In reply to  Axil Axil's message of Sun, 20 May 2018 15:10:28 -0400:
> The proton proton (PP) fusion reaction is the most enigmatic nuclear
>reaction that you will ever run across. This reaction has concerned me a
>lot and still confuses me.
>Proton–proton chain reaction
>The PP reaction should not occur, but it is said to occur as the power
>source of the Sun as well as all the other stars because there is so much
>hydrogen involved in the energy cycle of the Sun.
>"In the Sun, deuterium-producing events are rare. Diprotons are the much
>more common result of proton–proton reactions within the star, and
>diprotons almost immediately decay back into two protons. Since the
>conversion of hydrogen to helium is slow, the complete conversion of the
>hydrogen in the core of the Sun is calculated to take more than 10^10 (ten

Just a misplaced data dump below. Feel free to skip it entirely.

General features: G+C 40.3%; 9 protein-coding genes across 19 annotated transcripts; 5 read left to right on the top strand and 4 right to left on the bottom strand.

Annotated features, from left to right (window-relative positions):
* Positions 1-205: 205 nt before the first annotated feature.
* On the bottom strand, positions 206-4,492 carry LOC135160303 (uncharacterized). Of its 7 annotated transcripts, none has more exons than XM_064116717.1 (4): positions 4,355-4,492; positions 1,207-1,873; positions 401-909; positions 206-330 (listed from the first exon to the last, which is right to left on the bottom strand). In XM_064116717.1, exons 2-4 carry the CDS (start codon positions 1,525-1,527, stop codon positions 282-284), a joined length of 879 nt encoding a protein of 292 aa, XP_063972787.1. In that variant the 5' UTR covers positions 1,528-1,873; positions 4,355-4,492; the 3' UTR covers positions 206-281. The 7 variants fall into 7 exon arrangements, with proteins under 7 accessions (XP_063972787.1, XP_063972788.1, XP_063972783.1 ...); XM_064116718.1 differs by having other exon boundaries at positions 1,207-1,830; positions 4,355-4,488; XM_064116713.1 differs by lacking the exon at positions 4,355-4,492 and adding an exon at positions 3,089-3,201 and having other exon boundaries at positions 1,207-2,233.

>billion) years."
>The PP reaction should be impossible to happen here on earth, but there is
>evidence that helium is being generated in all sorts of LENR systems. Why
>does LENR make PP fusion possible or possible very likely to occur?

The PP reaction probably doesn't happen here on Earth. The neutron in Deuterium
is quite heavy compared to the neutrons in other nuclei. In short, when a proton
converts to a neutron inside another nucleus much less energy has to be found,
so it can happen much faster.
IMO that's why the half lives of beta+ decay reactions for isotopes heavier that
D are much shorter than for the PP reaction.

Robin van Spaandonk

local asymmetry = temporary success

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